Aussie rocker Nick Cave is one fascinating cat: the longtime frontman and songwriter of the Bad Seeds, a brilliant poet and personal essayist, a visual and multimedia artist.
He’s way too cutting edge for mass popularity (his only true hit record was “Where the Wild Roses Grow,” a duet with Kylie Minogue, and that was a skin-crawling ballad about obsession and murder), and it makes perfect sense that Iain Forsyth and Jane Pollard’s documentary about Cave is an unconventional, kaleidoscopic vision lacking anything like a straightforward biography.
And yet “20,000 Days on Earth” (the title refers to the fact that Cave was 54 years old when it was made) is not just about one man but about the nature of artistic creation. It is, in fact, one of the best films I’ve ever seen on that subject.
While the film captures Cave performing several songs in rehearsal, the recording studio, and on stage, its primary focus is on a series of revealing conversations between Cave and others: his longtime bandmate Warren Ellis, Minogue, actor and friend Ray Winstone, psychologist Darian Leader (author of What is Madness?).
These verbal encounters have all the naturalness of a spontaneous chat…yet that cannot be. They have been filmed and edited with the sort of care lavished on big-budget fiction films, with beautiful lighting, stunning frame composition, multiple camera angles.
It’s almost as if Forsyth and Pollard had shot the film as conventional documentary — handheld cameras, natural lighting — and then re-staged each scene, employing the same dialogue (or actually improving it) but capturing it with all the gloss and polish of the best moivie studio resources.
The resulting movie is achingly sensuous. It’s just so damn beautiful.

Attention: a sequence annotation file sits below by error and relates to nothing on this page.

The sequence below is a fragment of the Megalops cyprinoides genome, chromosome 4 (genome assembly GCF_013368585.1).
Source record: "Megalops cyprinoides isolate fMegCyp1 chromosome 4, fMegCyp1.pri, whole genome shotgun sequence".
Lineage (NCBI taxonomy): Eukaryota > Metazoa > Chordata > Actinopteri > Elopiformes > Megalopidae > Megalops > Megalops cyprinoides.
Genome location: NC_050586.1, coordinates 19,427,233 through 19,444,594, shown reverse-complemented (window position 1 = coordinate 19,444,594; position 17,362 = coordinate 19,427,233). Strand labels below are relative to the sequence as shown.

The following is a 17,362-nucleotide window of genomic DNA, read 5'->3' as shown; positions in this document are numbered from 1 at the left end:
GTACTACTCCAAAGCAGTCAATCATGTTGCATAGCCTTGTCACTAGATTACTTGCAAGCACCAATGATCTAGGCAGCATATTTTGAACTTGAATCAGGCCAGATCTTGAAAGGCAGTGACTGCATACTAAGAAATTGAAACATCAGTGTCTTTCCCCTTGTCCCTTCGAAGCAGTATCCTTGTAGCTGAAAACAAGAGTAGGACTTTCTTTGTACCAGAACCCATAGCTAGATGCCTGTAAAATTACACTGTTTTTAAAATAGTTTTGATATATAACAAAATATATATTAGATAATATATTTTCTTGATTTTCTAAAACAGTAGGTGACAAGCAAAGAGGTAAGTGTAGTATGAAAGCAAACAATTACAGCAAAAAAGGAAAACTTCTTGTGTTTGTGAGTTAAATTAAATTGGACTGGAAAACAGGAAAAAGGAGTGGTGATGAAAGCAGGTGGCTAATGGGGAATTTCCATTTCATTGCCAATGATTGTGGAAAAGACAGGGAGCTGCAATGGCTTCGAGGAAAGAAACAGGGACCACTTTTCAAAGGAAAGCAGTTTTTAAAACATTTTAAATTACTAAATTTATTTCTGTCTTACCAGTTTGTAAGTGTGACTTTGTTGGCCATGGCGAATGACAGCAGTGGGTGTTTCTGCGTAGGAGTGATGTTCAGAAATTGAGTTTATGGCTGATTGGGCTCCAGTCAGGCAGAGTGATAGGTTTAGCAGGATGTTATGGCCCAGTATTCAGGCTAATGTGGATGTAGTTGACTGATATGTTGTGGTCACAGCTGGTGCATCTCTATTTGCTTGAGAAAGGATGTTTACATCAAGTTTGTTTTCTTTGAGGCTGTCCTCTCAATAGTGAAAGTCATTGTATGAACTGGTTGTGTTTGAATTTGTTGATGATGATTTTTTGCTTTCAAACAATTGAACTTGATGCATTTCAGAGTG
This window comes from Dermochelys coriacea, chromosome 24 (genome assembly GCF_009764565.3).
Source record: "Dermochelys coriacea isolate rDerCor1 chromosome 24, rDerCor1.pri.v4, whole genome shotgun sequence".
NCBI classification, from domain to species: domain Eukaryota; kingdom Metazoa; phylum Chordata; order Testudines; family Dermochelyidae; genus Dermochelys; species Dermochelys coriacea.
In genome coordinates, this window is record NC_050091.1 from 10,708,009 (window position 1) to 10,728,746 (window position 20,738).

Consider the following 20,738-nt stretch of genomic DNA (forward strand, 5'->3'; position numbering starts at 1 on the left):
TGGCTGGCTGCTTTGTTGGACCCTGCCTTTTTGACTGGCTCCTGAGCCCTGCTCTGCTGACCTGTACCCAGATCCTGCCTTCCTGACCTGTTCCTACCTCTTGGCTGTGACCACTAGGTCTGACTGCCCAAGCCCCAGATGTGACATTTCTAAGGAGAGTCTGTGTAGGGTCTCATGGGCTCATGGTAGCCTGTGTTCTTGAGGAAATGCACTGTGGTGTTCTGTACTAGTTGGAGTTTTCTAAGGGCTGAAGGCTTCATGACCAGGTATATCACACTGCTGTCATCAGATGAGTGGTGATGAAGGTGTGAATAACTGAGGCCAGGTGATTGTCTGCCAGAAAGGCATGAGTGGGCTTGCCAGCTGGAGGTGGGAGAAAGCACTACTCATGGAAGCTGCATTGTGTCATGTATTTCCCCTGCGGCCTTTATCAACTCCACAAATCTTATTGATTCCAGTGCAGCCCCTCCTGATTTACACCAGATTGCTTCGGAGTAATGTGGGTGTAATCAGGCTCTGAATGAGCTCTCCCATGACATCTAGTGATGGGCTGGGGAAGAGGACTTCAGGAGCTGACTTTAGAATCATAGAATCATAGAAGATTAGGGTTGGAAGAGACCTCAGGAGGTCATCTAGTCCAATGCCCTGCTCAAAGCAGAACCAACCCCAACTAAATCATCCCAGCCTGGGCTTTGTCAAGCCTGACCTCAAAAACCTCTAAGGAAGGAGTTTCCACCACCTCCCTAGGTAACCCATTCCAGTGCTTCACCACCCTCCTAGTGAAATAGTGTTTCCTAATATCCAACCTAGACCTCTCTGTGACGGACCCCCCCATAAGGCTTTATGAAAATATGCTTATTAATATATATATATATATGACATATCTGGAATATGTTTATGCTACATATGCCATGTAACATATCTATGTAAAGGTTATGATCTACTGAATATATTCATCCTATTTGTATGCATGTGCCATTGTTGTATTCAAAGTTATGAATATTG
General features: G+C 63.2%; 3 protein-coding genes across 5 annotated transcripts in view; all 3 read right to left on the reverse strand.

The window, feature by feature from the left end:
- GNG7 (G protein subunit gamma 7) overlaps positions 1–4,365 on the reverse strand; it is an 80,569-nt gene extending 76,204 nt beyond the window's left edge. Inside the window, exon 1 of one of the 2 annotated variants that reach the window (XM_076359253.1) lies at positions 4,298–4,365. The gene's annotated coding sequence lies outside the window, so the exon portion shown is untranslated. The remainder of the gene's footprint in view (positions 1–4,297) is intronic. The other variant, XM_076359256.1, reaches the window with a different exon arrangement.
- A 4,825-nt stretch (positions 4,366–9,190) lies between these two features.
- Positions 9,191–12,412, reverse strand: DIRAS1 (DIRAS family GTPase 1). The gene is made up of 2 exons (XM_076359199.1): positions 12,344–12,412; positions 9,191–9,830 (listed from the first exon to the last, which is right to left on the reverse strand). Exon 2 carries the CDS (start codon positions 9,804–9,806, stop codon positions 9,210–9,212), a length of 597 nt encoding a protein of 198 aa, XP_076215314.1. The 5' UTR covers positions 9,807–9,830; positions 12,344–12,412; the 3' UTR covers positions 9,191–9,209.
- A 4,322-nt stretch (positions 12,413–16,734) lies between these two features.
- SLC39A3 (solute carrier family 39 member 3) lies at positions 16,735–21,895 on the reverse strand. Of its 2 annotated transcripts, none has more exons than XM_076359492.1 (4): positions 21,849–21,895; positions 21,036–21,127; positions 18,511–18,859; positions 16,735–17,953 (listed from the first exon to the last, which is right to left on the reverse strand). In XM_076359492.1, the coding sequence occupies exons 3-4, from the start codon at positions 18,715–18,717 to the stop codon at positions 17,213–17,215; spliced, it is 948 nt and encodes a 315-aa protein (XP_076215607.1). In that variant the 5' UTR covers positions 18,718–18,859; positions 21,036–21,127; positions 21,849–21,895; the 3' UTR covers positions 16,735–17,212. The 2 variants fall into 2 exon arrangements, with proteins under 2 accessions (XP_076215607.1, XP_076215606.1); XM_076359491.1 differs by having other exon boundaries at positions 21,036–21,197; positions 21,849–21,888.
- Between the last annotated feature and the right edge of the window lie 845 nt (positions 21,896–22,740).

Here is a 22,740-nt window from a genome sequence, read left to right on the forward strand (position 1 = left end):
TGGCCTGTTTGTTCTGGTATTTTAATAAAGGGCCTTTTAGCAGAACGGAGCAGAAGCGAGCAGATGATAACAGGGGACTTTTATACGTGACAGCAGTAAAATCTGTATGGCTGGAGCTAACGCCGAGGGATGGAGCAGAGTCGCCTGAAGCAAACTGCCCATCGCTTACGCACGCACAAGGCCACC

Which is a bit ironic since Nick Cave is himself not physically beautiful. He’s a skinny wraith usually clad in hipster black. He’s got stringy black hair, no chin, a porcine nose, and much of the time wears out-sized yellow-tinted aviator glasses.
But if some find the wrapping offputting, what’s inside is mesmerizing.
“Mostly I feel like a cannibal,” he says in opening narration about his artistic endeavors. He commiserates with his wife Susie (she’s camera shy and we only see her sleeping), because every moment of their life together is material for his art. Their intimacy, transmuted into music, is usually “inflated, distorted, monstrous,” Cave confesses.
But creating music make him feel alive: “A song stares down our own extinction.” And Cave admits that performing provides the sort of high that keeps him going. When it’s really clicking, he says, "You can be God-like for a moment.”
Cave shows us around the beach resort town of Brighton, England, where he now resides. He visits his bandmate Ellis in the latter’s cottage with a spectacular view of Dover’s white cliffs.
Two of the film’s segments feature reminiscences of brilliant performances Cave and Ellis have witnessed — one with Nina Simone, the other with an aging Jerry Lee Lewis. They represent storytelling of the highest order.
We visit Caves personal archive — a carefully curated library of photos, scribblings, handbills, sketches, and memorabilia from throughout his working career (does the guy throw away anything?) that provides insight into and inspiration for his process.
In the recording study Cave mesmerizes us with songs like “Give Us a Kiss” and “Higgs Bosun Blues.” He seduces an audience with performances of “Higgs Bosun…” and “Jubilee Street” and he is so freaking good that some concertgoers are reduced to tears (you may be, too.)
“20,000 Days…” isn’t a how-to movie. Cave doesn’t methodically tell us how he does what he does. But by eavesdropping we get a sense of how he is driven to turn every experience into art.
Don’t be surprised if you leave this film wanting desperately to create as well.